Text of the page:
“Fewer than 1,200 women, men, and children accomplished all this. If you’ve ever worked on a small farm, or in the woods, you know that these people not only worked hard, they worked smart. Their lives were fully as complex and demanding, perhaps even more complex and demanding as ours today.

“If they can do it, we can do it, too.”

The Northeast Kingdom isn’t much plagued by the biggest hindrance to Town Meeting attendance — population. Only Newport and St. Johnsbury are big enough to reach the tipping point where attendance, or lack of, can be attributed to size, according to the authors’ formula.

But Town Meeting is affected everywhere by loss of local control. Issues, and whether voters have control over them or not, are at the heart of attendance in small towns, the authors assert. And Vermonters have had increasingly little say in much of what matters to them most.

For instance, under the current school funding system, cutting a local school budget does not necessarily translate into a tax decrease.

“The most reliable predictor of Town Meeting attendance, besides population size, is what’s on the Warning,” the book says. “Examples abound, but let’s visit one meeting in the Northeast Kingdom town of Holland after a particularly bad winter had deteriorated the town’s roads. Imagine this meeting’s discussion about whether to switch from an appointed road commissioner to an elected one. Combine this discussion with the fact that a challenger was running against a key select board member on this issue. The result: The attendance normally predicted for a town this size was exceeded by 100 percent.”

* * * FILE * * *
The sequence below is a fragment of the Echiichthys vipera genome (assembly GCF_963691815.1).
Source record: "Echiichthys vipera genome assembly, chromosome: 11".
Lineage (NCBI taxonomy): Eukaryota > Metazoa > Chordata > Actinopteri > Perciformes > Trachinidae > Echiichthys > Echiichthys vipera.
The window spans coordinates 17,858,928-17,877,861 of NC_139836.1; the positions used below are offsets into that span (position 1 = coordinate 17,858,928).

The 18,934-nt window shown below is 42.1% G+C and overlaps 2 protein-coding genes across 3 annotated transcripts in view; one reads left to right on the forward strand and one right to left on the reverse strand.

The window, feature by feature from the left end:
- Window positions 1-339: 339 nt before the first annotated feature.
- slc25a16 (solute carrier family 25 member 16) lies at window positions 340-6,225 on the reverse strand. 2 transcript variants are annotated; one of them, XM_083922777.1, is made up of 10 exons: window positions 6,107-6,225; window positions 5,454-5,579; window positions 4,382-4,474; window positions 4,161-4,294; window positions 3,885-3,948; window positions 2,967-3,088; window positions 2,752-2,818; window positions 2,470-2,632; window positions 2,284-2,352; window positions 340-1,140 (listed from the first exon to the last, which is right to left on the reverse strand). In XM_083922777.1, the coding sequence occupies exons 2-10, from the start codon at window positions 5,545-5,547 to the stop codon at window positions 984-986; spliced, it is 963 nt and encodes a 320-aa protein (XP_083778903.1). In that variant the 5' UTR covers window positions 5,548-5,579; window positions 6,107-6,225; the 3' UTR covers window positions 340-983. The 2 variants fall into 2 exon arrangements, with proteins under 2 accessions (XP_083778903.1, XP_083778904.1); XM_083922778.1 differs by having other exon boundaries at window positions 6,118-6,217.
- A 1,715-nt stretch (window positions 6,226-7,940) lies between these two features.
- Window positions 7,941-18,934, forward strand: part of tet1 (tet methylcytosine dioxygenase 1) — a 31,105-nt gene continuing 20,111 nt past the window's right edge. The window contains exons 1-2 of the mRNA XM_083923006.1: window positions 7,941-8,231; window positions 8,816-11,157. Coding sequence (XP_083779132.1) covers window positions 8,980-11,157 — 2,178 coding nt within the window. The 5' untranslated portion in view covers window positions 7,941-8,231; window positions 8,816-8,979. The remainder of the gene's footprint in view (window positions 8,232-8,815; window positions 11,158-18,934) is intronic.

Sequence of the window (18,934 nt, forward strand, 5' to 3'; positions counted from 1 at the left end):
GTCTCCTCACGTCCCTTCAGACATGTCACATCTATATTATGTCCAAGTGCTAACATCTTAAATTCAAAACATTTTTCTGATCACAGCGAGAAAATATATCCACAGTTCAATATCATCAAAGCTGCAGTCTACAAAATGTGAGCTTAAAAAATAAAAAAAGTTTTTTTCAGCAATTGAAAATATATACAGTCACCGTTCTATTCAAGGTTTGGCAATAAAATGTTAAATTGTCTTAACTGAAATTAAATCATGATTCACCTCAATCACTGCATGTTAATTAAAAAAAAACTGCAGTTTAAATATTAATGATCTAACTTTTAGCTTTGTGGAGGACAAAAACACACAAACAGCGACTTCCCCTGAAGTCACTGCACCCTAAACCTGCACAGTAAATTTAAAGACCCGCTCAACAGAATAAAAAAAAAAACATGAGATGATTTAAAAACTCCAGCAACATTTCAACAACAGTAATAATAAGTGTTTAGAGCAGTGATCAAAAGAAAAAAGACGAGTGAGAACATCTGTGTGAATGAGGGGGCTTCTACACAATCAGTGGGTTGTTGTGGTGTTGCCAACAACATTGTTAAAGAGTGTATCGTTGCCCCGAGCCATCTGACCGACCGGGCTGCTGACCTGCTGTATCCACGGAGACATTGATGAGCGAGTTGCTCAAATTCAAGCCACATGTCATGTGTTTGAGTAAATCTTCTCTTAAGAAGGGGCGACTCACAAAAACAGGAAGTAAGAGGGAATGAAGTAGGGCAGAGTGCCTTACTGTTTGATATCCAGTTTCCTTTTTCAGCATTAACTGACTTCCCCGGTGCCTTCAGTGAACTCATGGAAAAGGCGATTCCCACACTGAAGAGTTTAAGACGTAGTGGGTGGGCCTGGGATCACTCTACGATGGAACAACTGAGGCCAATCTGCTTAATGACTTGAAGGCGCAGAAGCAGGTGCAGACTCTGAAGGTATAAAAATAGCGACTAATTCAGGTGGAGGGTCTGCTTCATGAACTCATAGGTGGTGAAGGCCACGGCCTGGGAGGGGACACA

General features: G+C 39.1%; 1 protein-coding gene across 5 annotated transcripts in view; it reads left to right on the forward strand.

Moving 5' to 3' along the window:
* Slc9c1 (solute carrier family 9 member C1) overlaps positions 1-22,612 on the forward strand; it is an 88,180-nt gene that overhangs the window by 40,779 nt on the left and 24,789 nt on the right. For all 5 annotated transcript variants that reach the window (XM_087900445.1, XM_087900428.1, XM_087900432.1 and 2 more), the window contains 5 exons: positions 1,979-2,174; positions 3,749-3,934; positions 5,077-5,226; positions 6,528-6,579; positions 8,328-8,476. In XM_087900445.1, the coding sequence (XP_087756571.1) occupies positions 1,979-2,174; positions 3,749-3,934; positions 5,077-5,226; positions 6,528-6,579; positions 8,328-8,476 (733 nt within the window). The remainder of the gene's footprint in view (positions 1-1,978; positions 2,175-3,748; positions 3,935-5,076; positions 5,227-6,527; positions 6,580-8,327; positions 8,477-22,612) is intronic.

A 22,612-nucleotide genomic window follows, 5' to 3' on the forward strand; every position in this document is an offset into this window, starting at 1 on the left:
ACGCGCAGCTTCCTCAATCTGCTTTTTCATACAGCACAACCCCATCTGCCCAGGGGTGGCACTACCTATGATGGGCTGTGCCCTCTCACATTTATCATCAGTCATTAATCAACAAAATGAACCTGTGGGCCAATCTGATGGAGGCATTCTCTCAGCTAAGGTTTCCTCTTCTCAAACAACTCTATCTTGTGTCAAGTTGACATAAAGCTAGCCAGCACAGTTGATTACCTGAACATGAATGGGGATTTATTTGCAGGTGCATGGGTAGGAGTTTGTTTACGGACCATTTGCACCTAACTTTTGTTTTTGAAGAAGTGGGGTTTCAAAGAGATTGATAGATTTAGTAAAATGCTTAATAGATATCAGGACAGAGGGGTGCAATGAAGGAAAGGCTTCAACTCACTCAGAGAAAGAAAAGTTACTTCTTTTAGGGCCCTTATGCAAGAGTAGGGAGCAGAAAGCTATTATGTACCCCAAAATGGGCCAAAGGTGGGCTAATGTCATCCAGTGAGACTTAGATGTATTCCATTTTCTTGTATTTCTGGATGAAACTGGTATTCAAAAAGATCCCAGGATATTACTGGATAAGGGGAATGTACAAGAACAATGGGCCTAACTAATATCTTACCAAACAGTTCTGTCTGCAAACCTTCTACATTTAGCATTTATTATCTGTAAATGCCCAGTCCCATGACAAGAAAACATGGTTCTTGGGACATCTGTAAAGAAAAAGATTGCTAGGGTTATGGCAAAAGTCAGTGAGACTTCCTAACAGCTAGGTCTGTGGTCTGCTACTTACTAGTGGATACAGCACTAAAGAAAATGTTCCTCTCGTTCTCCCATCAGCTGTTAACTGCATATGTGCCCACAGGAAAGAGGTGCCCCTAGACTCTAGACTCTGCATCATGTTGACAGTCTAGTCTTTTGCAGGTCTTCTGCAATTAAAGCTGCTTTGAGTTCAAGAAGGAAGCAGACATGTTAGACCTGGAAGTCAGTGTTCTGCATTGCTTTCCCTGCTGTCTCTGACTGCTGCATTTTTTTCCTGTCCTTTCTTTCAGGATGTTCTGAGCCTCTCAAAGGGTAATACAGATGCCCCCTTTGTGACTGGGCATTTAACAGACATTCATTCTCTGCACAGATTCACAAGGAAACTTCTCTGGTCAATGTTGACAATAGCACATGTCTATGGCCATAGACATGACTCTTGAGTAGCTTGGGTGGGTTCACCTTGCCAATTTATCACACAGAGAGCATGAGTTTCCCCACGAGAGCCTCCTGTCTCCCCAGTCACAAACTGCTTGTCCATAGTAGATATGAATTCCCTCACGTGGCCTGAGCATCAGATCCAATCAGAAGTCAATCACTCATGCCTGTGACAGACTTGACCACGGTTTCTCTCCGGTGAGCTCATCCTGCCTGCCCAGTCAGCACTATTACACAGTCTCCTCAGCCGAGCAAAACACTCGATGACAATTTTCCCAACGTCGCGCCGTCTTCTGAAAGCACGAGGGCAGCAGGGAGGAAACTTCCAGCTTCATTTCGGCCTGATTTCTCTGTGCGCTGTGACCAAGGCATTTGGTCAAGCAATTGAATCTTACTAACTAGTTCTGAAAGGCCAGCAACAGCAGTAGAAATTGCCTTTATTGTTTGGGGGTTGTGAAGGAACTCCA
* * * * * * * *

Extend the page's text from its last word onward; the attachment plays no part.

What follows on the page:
This book goes so far as to say that an item should be included on the Warning each year specifically to grab people’s attention. It suggests something like an item saying alcohol be banned within town limits. While that’s a bit of a stretch, the point is made.

Town Meetings are important not just because they give people a chance to practice hands-on governance, but also because of the community they provide, the authors say. And in neither case does moving toward Australian ballot help, they argue.

“In a well intentioned effort to include more people in decision making, an increasing number of Vermont towns are destroying their town meetings in the process.

“The Australian ballot is quick, easy, private, unaccountable, and most important, simple. It is also deadly.

“In a way, the Australian ballot is worse than deadly because it doesn’t kill Town Meeting quickly. And the execution is dishonest. We are told it will save Town Meeting, while the reality is that it poisons it and lets it die slowly….

“It leaves a town with neither a legislature nor a Town Meeting. In doing so it compromises the actions of the select board or school board, which must anticipate how the community will react to an issue and then submit this best guess to a winner-take-all decision.”